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|To The Edge of the Sea|
REsource links June 2013 (Vol 18, #5)
Alex lives to explore life beyond PEI and his fishing heritage, while Reggie's greatest desire is to leave the seaside and his father's fishing boat for the red fields of PEI and farm life. Mercy is a visitor to PEI whose family is fol¬lowing Sir John A MacDonald on the political trail to bring about confederation. Mercy ex¬plores her coming of age sexuality as a young woman of the 1860s who is admired by and who admires Sir John A MacDonald.
His is a cerebral novel which requires much thought and inquiry and is not intended as a recreational read, but rather as a literary study. The problem with this novel is that the reader often struggles to understand and be¬come involved in the quests of its characters. It is easy to lose sight of the messages in the novel because it requires so much analysis. Definitely not light reading nor suited to a young adult audience. The historical context is rather overwhelming if the reader does not have a grasp on the time period.
Recommended only for senior literature study or adult reading. — Sharon Armstrong
Thematic Links: Prince Edward Island — History; Confederation — Canada
Saskatoon StarPhoenix - September 2011
McDonald follows the lives of two brothers. Reggie and Alex, and Mercy Coles, all young adults, from mid-June 1864 to early November of the same year, as John A. MacDonald, George Brown and others from Upper and Lower Canada come first to Charlottetown to try to entice the colony into confederation.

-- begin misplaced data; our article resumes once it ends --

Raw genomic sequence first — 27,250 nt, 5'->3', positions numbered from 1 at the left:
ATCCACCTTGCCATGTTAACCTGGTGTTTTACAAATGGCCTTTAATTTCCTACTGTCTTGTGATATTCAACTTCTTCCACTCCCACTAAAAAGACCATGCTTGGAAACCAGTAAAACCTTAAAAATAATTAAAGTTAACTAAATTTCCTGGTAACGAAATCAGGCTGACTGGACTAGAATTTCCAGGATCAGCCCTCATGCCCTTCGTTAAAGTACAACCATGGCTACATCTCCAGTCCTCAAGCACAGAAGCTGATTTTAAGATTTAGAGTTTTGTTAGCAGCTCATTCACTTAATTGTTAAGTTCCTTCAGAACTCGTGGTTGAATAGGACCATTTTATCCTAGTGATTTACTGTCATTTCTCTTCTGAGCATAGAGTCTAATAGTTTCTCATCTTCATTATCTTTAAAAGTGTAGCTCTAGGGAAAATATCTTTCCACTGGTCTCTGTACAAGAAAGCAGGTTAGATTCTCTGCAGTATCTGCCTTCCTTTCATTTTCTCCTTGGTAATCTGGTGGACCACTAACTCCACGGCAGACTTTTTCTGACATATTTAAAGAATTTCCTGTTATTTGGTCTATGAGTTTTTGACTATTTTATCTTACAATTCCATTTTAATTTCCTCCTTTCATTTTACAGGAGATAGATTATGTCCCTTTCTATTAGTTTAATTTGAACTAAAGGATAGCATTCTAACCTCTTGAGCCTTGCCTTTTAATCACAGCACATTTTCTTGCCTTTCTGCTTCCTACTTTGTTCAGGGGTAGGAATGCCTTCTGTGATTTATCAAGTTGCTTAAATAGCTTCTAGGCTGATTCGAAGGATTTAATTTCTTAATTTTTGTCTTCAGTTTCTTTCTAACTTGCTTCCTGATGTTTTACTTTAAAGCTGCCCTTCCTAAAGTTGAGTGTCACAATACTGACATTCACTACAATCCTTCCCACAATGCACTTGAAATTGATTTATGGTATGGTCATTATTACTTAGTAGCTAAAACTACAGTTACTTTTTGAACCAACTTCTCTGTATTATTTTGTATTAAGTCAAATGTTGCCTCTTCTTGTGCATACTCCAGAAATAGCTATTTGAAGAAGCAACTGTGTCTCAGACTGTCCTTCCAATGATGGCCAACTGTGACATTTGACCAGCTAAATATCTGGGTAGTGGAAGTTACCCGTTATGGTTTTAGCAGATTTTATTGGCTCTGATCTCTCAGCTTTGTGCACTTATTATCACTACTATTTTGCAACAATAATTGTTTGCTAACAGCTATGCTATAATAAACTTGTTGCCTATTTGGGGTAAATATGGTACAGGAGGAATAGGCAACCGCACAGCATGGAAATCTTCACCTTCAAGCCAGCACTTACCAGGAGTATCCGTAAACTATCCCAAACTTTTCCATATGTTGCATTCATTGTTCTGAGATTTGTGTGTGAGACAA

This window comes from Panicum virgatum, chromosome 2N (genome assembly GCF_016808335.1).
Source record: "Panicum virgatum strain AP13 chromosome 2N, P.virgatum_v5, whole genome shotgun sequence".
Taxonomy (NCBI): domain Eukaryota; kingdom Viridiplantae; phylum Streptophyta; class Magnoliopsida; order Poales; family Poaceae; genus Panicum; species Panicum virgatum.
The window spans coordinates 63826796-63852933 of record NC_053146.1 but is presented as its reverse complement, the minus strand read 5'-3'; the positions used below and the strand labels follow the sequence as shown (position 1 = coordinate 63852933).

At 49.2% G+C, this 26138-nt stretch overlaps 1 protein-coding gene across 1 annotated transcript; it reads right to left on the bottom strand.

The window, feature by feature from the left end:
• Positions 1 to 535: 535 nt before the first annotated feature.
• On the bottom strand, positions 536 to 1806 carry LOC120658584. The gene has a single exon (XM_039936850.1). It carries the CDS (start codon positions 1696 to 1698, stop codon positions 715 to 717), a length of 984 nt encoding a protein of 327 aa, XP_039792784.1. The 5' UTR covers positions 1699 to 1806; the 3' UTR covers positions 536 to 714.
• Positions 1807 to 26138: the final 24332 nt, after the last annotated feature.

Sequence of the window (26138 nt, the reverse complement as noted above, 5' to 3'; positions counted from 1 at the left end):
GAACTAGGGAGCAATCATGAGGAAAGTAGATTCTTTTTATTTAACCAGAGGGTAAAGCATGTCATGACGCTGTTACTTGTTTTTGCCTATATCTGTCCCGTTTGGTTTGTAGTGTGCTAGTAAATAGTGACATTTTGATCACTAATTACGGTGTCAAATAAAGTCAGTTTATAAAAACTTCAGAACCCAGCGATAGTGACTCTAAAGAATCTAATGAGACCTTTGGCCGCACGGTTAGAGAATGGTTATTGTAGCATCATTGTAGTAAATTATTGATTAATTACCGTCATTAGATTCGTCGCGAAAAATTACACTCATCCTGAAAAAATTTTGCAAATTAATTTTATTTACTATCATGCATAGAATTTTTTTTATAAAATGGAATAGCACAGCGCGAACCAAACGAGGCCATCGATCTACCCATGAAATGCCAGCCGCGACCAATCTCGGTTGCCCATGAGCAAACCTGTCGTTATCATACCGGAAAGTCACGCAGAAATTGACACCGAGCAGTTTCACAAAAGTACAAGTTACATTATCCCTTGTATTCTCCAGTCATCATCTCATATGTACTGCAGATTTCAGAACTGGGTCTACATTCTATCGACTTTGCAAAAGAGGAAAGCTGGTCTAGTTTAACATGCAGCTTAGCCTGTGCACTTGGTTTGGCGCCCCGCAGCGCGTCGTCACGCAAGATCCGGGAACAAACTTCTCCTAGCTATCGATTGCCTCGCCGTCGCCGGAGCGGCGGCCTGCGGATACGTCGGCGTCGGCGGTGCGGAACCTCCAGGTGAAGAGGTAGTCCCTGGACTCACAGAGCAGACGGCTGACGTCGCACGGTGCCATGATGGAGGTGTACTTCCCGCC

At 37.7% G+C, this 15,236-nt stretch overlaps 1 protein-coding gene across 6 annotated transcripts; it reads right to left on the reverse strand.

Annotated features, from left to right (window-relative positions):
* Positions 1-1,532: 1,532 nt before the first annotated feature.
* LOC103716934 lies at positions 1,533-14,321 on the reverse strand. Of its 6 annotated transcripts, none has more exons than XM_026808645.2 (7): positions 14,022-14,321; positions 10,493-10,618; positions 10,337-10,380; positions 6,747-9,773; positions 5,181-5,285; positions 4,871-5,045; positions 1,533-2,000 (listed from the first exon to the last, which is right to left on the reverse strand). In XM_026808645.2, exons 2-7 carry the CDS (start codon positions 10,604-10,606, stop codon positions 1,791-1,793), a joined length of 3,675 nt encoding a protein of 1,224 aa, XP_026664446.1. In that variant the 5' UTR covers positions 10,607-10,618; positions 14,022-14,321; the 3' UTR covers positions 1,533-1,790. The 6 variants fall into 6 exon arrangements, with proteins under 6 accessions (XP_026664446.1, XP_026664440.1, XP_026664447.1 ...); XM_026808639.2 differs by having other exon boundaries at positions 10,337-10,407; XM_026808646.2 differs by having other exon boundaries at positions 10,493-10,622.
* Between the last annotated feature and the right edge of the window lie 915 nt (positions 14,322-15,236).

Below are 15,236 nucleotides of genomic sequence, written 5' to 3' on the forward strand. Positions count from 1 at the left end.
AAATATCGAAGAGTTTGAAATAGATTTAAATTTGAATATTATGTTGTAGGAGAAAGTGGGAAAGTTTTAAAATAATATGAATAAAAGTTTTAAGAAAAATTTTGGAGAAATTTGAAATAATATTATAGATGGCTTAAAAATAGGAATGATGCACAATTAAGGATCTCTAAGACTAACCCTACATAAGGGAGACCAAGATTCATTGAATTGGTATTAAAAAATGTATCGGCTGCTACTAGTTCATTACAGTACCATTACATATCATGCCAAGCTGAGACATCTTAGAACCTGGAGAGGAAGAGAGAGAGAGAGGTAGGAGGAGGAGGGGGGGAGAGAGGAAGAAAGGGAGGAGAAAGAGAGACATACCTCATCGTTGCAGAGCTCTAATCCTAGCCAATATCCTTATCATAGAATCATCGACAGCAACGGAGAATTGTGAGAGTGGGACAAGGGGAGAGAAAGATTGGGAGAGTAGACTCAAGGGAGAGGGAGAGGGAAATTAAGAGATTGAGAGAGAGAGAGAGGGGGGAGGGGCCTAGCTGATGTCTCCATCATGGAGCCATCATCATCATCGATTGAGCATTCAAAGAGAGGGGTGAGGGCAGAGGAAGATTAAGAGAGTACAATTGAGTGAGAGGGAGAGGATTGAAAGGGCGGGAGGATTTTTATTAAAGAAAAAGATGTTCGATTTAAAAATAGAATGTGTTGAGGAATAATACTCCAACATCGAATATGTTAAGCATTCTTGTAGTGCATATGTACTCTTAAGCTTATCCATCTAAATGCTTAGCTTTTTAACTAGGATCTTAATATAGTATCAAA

Maybe that’s why of all the powerful men flowing lavishly around her, between meetings, and at receptions and balls, Mercy finds herself increasingly attracted to the widowed and much older John A., affectionately called by his sisters “the ugliest man in Canada.”
Meanwhile, another kind of political wrangling is taking place under these people’s feet. In terms of family politics, brothers Reggie and Alex, sons of a fisherman, are fiercely at odds with their father’s plans.
On the other hand, Reggie, the eldest son, loathes life on the sea, is made physically ill by it, and wants to be a farmer. He defies his lather, already bereft of a son, and joins his farmer uncles as they gather to march in defiance of their landlords who bleed off their profits. Here are politics at a local and even violent level.
She may be falling in love, but it’s the rain falling on Mercy’s bare head one night as she marches with the people that thrills her. Reggie loves the feel of the red Prince Edward Island earth and Alex loves the feel of air, how he can train himself to move through it, even lean against it. Whatever their politics — national, local or family — these are elemental people and McDonald has found what they’re made of and what they need to hold to. — Bill Robertson